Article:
• Candidates:
          • Frontal lobes
          • Medial temporal lobes
          • Caudate nucleus
  • 23.
    • Attention-Deficit/Hyperactivity Disorder
      • NIMH Child Psychiatry Branch studied 152 boys and girls with ADHD, matched with 139 age- and gender-matched controls without ADHD. The children were scanned at least twice, some as many as four times over a decade. As a group, the ADHD children showed 3-4 percent smaller brain volumes in all regions—the frontal lobes, temporal gray matter, caudate nucleus, and cerebellum.
  • 24.
    • Attention-Deficit/Hyperactivity Disorder
      • The Reticular Activating System
        • Decreased NE activity in RAS
        • Poor attention, learning difficulties, memory deficits, lack of behavior control
        • Treatment with amphetamines increase RAS activity
        • Increased RAS activity
        • Hyperactivity, restlessness, hyper vigilant
        • Treatment may include Clonadine (NA Antagonist)
  • 25.
    • Attention-Deficit/Hyperactivity Disorder
      • Drug Treatment
        • Adderall amphetamine
        • Concerta methylphenidate
        • Cylert pemoline*
        • Dexedrine dextro-amphetamine
        • Ritalin methylphenidate
        • * DA agonist? Mechanism not well described
  • 26.
    • Stress Disorders
      • Stress:
        • A pattern of physiology common to all stressors
      • Stressor:
        • A stimulus (or situation) that produces a generalized stress response.
  • 27.
    • Stress Disorders
      • Fight-or-flight response:
        • First stage of the stress response where organism is mobilized.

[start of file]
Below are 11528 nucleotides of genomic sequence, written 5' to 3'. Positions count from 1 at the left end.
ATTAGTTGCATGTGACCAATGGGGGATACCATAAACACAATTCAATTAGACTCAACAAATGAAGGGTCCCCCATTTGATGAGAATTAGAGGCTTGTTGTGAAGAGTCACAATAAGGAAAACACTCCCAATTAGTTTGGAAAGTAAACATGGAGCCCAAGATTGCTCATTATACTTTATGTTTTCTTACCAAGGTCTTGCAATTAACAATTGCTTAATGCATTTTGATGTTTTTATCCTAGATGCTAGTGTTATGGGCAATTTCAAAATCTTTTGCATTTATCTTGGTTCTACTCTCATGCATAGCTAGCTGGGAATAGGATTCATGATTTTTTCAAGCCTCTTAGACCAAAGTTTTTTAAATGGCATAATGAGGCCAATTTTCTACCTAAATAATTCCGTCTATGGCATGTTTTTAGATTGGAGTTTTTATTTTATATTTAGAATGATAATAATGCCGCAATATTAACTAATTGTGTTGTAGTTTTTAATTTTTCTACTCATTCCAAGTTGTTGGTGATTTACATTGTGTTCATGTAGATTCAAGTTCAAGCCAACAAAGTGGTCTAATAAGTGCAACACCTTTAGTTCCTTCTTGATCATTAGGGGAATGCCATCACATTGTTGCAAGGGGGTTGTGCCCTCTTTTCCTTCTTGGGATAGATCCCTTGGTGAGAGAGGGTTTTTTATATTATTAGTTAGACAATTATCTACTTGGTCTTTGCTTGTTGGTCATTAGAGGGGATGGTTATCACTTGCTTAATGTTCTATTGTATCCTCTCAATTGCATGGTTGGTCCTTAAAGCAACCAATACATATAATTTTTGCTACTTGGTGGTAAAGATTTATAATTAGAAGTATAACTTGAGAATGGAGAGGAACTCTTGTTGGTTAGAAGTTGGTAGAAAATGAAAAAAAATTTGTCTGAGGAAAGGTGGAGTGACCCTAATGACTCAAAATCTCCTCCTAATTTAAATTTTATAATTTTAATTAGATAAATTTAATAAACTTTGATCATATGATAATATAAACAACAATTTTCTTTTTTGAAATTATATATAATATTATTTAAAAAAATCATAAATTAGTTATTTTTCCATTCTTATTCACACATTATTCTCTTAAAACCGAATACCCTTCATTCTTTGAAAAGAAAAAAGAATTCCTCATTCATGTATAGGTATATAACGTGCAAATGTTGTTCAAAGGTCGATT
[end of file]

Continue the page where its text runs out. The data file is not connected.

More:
• Changes in hormonal and sympathetic activity in preparation for response.
  • 28.
    • Stress Disorders
      • Physiology of Stress
      • Glucocorticoid (cortisol)
        • One steroid hormone of the adrenal cortex that is important in protein and carbohydrate metabolism, secreted especially in times of stress.
  • 29.
    • Stress Disorders
      • Physiology of Stress
      • Corticotropin-releasing hormone (CRH):
        • A hypothalamic hormone that stimulates the anterior pituitary gland to secrete ACTH.
      • Adrenocorticotropic hormone (ACTH):
        • A hormone released by the anterior pituitary gland in response to CRH; stimulates the adrenal cortex to produce glucocorticoids.
  • 30. Copyright © 2004 Allyn and Bacon
  • 31. Copyright © 2004 Allyn and Bacon
  • 32.
    • Stress Disorders
      • Psychoneuroimmunology
      • Psychoneuroimmunology:
        • The branch of neuroscience involved with interactions between environmental stimuli, the nervous system, and the immune system.
      • Antigen:
        • A protein present on a microorganism that permits the immune system to recognize the microorganism as an invader.
  • 33.
    • Stress Disorders
      • Psychoneuroimmunology
      • Antibody:
        • A protein produced by a cell of the immune system that recognizes antigens present on invading microorganisms.
      • B-lymphocyte:
        • A white blood cell that originates in the bone marrow; part of the immune system.
  • 34.
    • Stress Disorders
      • Psychoneuroimmunology
      • Immunoglobulin:
        • An antibody released by B-lymphocytes that bind with antigens and help to destroy invading microorganisms.
      • T-lymphocytes:
        • A white blood cell that originates in the thymus gland; part of the immune system.
  • 35.
    • Stress Disorders
      • Psychoneuroimmunology
      • Cytokine:
        • A category of chemicals released by certain white blood cells when they detect the presence of an invading microorganism; causes other white blood cells to proliferate and mount an attack against the invader.